Large financial decisions can be exciting and scary at the same time. For example, getting a new car can be exciting, but if it’s your first new car, it can be scary, too. Likewise, making major purchases like recreational vehicles or remodeling your home can be intimidating.
How should you determine what financial decisions are intelligent financial decisions? We’ve compiled a list of things to consider before making a large purchase.
When the extra expense is worth it
A quick rule of thumb is this…If your purchase will last a long time and it is high quality, the extra investment could be justified by the money saved over time.
High initial costs may be justified by the money it would save (or earn) for you in the long run.
When the extra expense is NOT worth it
Credit card companies like to offer users “reward” points on purchases, but those points aren’t doing much more than convincing you to go into debt.
The money mindset of you’re only young once, you only live once, or you can’t take it with you when you die is toxic to your bank account.
A mindset like the above usually invites the idea of spending freely and often leads to debt. An expense that needs justification may not be a wise investment. A 401(k) doesn’t require an explanation and is a good investment.
It’s essential to value the art of planning and budgeting
Having an idea of what your cash flow looks like is a wise place to start. Then you can begin to understand how much capital you have available to spend.
If you don’t have the cash on hand, going into credit card debt or taking out a loan will likely result in paying high-interest rates on borrowed money.
Therefore, it would be wiser to save up the capital to make a cash purchase than going into debt most of the time.
Creating a budget is ideal for finding how much money you spend and how much you have available for emergencies and large purchases.
Research your options
Is the purchase necessary, or can it wait? Knowing the difference between a need and a want could be the difference between financial security and financial emergency. For example, do you need a new dishwasher? Is there some way you can repurpose the old one or wash dishes with harvested water?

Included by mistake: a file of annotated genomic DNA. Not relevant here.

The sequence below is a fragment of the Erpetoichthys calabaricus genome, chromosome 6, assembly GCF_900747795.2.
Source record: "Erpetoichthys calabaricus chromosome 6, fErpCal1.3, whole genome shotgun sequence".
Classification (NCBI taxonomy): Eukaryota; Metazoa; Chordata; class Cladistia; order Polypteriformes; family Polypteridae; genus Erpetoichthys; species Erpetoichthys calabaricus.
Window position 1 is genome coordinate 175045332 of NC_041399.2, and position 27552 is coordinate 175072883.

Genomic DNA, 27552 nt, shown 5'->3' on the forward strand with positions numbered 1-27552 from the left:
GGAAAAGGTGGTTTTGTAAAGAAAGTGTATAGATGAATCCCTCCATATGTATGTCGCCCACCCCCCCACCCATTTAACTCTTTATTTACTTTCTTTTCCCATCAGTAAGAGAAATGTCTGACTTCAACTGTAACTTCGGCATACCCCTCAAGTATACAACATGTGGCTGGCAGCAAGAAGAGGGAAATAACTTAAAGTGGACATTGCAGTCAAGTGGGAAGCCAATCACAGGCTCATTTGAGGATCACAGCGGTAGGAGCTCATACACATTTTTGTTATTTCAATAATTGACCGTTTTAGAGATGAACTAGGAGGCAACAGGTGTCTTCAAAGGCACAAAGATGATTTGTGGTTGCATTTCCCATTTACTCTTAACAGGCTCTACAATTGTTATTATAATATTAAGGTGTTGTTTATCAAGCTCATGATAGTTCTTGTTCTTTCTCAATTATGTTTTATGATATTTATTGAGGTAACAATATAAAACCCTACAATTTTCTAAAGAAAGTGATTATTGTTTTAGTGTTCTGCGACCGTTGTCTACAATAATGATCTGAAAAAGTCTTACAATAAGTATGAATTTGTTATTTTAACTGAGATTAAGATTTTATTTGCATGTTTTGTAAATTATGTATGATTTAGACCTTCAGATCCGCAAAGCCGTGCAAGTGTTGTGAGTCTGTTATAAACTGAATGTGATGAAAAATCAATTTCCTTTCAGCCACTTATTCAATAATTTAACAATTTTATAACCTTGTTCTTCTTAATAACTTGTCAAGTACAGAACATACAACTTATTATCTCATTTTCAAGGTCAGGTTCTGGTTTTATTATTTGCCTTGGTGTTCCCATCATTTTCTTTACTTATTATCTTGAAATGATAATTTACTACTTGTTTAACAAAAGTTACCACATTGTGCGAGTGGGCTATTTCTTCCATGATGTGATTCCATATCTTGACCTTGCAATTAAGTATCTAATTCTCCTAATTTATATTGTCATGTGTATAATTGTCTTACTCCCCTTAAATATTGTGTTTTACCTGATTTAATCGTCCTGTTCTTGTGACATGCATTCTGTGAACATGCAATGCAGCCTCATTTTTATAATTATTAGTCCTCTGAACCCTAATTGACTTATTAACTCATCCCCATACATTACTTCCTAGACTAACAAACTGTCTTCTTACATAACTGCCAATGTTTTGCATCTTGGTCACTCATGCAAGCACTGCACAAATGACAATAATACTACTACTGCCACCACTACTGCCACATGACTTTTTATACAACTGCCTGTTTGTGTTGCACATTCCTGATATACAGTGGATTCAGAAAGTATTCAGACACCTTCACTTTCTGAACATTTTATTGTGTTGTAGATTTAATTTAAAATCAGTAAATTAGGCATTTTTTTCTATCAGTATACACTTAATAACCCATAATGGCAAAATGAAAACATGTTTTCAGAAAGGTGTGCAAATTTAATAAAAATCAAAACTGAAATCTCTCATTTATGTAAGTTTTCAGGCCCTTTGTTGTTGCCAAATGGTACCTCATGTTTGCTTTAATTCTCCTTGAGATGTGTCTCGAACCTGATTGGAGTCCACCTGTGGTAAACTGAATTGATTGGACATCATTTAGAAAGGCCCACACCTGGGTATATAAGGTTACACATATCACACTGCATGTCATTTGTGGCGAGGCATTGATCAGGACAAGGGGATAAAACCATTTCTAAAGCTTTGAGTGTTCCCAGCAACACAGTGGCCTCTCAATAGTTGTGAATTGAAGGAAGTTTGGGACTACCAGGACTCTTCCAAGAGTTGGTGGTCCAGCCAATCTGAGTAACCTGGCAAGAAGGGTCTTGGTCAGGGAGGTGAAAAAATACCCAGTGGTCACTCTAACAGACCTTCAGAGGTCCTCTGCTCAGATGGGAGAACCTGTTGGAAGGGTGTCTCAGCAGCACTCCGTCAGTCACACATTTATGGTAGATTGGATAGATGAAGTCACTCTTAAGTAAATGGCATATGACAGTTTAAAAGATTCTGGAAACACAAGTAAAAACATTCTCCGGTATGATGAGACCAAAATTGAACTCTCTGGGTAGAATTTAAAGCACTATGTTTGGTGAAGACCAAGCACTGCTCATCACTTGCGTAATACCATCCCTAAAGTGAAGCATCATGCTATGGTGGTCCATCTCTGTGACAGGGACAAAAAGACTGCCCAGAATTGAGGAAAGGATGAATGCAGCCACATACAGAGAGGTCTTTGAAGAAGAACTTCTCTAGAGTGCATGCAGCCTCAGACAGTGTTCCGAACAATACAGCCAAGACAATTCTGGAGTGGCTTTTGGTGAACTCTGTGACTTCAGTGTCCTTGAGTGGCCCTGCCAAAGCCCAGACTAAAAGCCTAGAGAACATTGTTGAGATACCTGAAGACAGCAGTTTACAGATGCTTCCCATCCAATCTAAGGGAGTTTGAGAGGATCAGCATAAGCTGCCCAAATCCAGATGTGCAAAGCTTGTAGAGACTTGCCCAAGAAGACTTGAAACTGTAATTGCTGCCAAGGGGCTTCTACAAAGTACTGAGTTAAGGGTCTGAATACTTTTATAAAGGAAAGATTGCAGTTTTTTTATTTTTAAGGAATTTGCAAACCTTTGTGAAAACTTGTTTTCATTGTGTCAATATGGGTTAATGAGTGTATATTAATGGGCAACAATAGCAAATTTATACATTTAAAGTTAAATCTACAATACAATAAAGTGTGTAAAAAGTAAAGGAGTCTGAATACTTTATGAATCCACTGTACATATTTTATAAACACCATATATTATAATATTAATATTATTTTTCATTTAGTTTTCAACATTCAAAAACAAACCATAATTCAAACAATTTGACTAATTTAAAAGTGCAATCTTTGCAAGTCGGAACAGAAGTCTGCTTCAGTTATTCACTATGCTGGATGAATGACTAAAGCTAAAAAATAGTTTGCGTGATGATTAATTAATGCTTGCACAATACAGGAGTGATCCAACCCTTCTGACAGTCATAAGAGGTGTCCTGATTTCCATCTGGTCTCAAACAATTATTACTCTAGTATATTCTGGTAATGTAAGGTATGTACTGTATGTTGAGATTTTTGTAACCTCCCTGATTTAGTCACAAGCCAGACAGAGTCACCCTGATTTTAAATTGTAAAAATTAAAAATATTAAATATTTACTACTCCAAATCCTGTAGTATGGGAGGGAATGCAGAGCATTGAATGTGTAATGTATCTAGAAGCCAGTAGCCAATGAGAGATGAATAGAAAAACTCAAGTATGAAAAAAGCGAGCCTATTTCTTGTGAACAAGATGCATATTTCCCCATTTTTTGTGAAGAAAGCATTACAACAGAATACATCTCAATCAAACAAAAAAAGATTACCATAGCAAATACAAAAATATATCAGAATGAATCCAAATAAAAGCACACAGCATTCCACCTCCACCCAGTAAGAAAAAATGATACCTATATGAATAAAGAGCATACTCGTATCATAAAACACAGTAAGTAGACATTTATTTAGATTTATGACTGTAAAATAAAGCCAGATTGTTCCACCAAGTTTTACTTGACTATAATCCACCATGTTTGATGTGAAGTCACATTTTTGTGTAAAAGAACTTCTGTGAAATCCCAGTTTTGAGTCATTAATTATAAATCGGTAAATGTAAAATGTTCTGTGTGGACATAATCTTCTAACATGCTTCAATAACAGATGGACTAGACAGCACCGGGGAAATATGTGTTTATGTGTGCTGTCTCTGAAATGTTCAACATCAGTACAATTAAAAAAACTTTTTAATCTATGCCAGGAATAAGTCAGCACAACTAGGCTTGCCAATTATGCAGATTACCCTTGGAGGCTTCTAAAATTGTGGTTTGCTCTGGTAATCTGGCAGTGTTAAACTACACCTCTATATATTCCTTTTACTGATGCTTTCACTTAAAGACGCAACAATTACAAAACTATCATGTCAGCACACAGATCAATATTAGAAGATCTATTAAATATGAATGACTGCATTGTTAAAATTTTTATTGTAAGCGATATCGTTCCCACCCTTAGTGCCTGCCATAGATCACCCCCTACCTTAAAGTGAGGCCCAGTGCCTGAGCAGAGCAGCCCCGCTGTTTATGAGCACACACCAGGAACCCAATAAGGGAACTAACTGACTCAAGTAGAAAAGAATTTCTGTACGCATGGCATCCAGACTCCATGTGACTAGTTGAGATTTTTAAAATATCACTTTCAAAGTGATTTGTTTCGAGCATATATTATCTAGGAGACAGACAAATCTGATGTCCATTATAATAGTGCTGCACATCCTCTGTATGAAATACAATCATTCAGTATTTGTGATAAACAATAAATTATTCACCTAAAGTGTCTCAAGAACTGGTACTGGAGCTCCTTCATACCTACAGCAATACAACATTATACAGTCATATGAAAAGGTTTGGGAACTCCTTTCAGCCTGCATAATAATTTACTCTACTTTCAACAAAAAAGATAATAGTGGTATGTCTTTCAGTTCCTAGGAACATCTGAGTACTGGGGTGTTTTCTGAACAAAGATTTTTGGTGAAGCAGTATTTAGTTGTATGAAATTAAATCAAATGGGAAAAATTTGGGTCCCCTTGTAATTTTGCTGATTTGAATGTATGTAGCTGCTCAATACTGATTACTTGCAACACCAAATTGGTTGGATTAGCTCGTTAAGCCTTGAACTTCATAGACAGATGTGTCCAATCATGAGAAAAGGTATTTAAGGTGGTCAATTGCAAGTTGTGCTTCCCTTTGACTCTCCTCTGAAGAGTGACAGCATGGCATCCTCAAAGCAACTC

Try to find alternative routes or options, research them, and see which best fits your needs and interests.
Listen to experts
Financial advisors or financially well individuals will have the experience to share. They’ll probably be able to answer some of your financial questions and give you advice, so you don’t have to make the same mistakes they may have caused. Consult with advisors and make sure your decision is a financially sound one.
Listen to the numbers
If you made the purchase today, it’s essential to consider how that will affect your cash flow. In addition, it’s important to know if a significant financial decision would leave you scrambling for capital later. A budget app, like Mint, can help you keep track of your spending and savings to help you make a sound decision.
Would it increase your quality of life?
A new job that pays more may require you to make purchases initially, such as a nice uniform or a skills class. If you make those purchases and begin the new job, then you’ve traded the initial cost for less time for more pay. As a result, you spend more time doing what you enjoy doing for less money, increasing the quality of your life.
Read reviews about your purchase
If someone else has bought it, there are probably reviews on it. Research diligently before making significant purchases to avoid regretful financial decisions.
Reviews will often give insight into the shortcomings of a product. They may also highlight the pros of the purchase, too.
Is the purchase for a need or a want?
For example, if you have a distance to travel for work, you may want to get a car, but you could consider the alternatives before making a large purchase.
Buying a brand-new model will depreciate quickly; therefore, older models will be better investments.
However, you could also consider taking the subway, bike to work, or even walking, depending on your situation.
A bike would have health benefits, but a car would be faster, and you could travel further. Traveling further isn’t necessary but saving time to get to your destination might be.
Your situation and your needs will be different than someone else’s. If you’re unsure, find a financial advisor and see what they have to say.